Christine Lee, Irving Reporter
Irving police officers attempt to stop crime before it happens.
Irving has seen a record-breaking trend -- dropping crime rates for seven consecutive years.
The city credits part of its success to a creative way of responding to high-crime areas.
The police department created the Problem Solving Team more than four years ago. Every morning, the team, which consists of one sergeant and four officers, looks at a daily crime summary that lists all crimes within the past 24 hours.
"We're able to spend all of our time dealing with certain individuals," Officer Bryan Jones said. "Patrol can't do that because they're constantly going from call to call."
The team changes shifts depending on what its task demands. The first neighborhood it targeted, Tudor Lane, saw an 80 percent reduction in crime after the team worked in the area for about one year.
The team's next task, the Walnut Hill Initiative, saw crime activities drop by 56 percent.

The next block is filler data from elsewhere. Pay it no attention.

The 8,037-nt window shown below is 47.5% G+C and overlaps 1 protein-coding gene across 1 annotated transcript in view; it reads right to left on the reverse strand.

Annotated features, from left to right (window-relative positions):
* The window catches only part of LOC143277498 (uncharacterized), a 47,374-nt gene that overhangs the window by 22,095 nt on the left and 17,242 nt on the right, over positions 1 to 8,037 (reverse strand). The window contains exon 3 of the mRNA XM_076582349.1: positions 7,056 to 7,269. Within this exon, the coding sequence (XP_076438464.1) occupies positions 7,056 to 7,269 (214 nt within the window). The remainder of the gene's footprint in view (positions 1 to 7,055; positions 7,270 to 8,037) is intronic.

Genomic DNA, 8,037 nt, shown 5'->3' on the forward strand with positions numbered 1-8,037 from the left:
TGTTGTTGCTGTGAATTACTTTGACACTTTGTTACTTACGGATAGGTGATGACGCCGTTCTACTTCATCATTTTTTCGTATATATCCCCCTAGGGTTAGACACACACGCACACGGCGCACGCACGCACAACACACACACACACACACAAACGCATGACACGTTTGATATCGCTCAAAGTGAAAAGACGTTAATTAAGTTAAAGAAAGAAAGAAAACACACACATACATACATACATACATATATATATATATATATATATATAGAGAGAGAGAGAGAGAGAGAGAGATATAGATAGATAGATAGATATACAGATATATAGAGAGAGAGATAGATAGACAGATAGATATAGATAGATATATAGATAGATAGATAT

The officers said they come across nearly every kind of crime.
"Typically, we respond to a lot of burglary calls and a lot of robbery calls," Officer Chad Schroeder said. "And we'll work with our detectives and a lot of other divisions within our department."
Reviewing statistics and calls for service determined the team's third task in Southeast Irving.
"We've been down here for about seven months, and in some of that time ... it was gathering data, talking to people, holding management meetings, trying to get an idea of what's going on before we attack the problem," Schroeder said.
Lysandra Cisneros, property manager at the Brittany Place apartment complex, said crime activities have dropped dramatically since the officers' presence.
"At one point, we were having just break-ins, burglary, trafficking," she said.
During the course of almost a year, the problems were under control, Cisneros said.
Officers said the key to the program is researching the neighborhoods before setting out on foot. They also said it is important to hold meetings and to meet everyone they can, including known offenders in the area.
"Once they know that we're watching them all the time and contact them every chance we get, then usually, they stop doing what ... they've been doing," Jones said.
The program's success has attracted attention from outside agencies.
"We've had some people from out of state call us and ask us, you know, how we're doing business, what we're doing, and they want to get this thing started up," Schroeder said.